Published: October 24, 2017
Review and Photos by Greg Smith
NEWTOWN, CONN. – There were more than 40 people waiting in line on the chilly October 13 morning outside the former residence of the well-known art dealer and artist Donald Purdy, who passed away in January 2016. The line poured down the stone steps that led up to the front door and a plethora of dealers and collectors showed, their areas of interest matching the inventory in the photographs that Fairfield Auction had put out to publicize the estate sale: paintings, American furniture, bronzes, Asian antiques, carpets, gilt frames and more.
The earliest person in line arrived at 3 am, six hours before the 9 am opening, and, as such, directed the sign-up list with a sense of authority that seemed compounded by his Eastern European accent. The man was gracious and organized, asking everyone to put their name down as he formed the crowd into an orderly line that matched the sequence of names on the college-ruled yellow notebook he held in his hand.
Donald Purdy was known to many in the trade as an art dealer, though his reputation as an artist will likely eclipse that as public sales records for his works carry his name forward.
His daughter, Abby M. Taylor of Taylor Graham Gallery in New York City and Greenwich, Conn., learned the trade by watching her father at work.
“My father had been what he would have called a ‘Dealer’s Dealer,’ Taylor said. “He really did most of his business with people in the trade because he loved and respected their knowledge, what they did and he liked working with people in the business. That said, my father had a great impact on the private collectors who did seek him out. Still today, many of them say to me that my father was an unforgettable experience – both as a person and as a dealer and as a business.”
Purdy was known to do business with many leading galleries, including Hammer Galleries, Alexander Gallery, Co Kerr Galleries, Post Road Antiques, Jordan Volpe Gallery and Richard York Gallery.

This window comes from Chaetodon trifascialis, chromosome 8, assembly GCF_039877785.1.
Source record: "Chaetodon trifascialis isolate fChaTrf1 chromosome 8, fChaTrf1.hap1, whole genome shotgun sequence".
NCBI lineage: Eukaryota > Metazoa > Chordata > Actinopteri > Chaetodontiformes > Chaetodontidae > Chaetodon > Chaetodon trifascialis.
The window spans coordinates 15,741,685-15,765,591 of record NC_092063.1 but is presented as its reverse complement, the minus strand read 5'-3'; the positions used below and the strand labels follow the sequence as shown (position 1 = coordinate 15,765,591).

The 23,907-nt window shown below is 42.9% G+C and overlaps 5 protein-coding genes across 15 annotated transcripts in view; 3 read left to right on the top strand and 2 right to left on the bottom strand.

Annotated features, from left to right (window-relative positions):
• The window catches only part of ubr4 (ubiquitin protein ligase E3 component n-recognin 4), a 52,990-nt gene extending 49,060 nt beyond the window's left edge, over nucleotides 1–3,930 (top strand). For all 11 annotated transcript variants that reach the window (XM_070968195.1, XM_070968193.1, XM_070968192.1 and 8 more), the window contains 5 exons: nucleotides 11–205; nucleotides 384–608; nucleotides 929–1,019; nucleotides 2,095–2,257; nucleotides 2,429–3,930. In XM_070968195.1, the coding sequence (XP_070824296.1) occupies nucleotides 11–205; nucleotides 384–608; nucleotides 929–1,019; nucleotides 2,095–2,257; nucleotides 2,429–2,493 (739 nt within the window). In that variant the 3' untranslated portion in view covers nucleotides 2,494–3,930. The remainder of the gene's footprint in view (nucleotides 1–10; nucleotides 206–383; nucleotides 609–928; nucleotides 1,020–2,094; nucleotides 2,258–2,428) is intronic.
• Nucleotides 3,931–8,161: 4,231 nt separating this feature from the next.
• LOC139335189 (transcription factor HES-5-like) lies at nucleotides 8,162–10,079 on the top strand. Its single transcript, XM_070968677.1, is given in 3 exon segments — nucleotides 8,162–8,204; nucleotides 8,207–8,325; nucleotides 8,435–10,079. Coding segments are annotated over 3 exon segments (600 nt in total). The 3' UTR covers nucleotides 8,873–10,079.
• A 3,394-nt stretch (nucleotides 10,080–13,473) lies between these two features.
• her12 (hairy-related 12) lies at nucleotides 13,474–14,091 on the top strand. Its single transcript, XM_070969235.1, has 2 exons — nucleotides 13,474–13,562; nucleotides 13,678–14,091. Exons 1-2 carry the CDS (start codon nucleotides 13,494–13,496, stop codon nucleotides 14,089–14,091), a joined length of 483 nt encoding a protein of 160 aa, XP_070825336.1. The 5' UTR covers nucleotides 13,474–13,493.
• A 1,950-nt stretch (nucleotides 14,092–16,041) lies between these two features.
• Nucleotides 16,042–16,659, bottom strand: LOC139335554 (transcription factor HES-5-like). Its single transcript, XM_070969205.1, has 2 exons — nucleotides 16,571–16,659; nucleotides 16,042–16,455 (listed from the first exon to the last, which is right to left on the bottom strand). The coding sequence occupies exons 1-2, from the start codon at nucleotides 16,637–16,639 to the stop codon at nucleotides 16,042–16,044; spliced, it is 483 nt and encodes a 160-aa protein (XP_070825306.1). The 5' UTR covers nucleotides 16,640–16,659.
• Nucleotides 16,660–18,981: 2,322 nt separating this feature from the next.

“It was very special to watch him in action, he learned to read people, he had a special eye and he loved interaction,” said Taylor.
When the doors opened, buyers walked into an expansive home with picture windows set on a hill overlooking an equestrian farm where riders could be seen jumping over a myriad of obstacles in the early morning sun. The calming scene outside was in direct contrast to the circus that had just begun inside the home for Rosie and Jack DeStories, owners of Fairfield Auction and the sale managers.
“It was nonstop on the run,” said Jack DeStories. “I literally did not sit for two days. There were some very nice things in the sale and they wound up acting as a draw, some very recognizable faces in the antiques world showed up and bought.”
Donald Purdy’s two-day sale generated more than 200 receipt slips with multiple cashiers working the check out table.
Being the closest area auction house to Purdy, the DeStories knew him well through his presence at their sales.
“We’ve known him for years and years,” said Jack. “He came to the gallery regularly. He was a charming guy, always very interested in antiques, carpets and paintings. He would always find something interesting in the sales to talk about and would buy things from time to time.”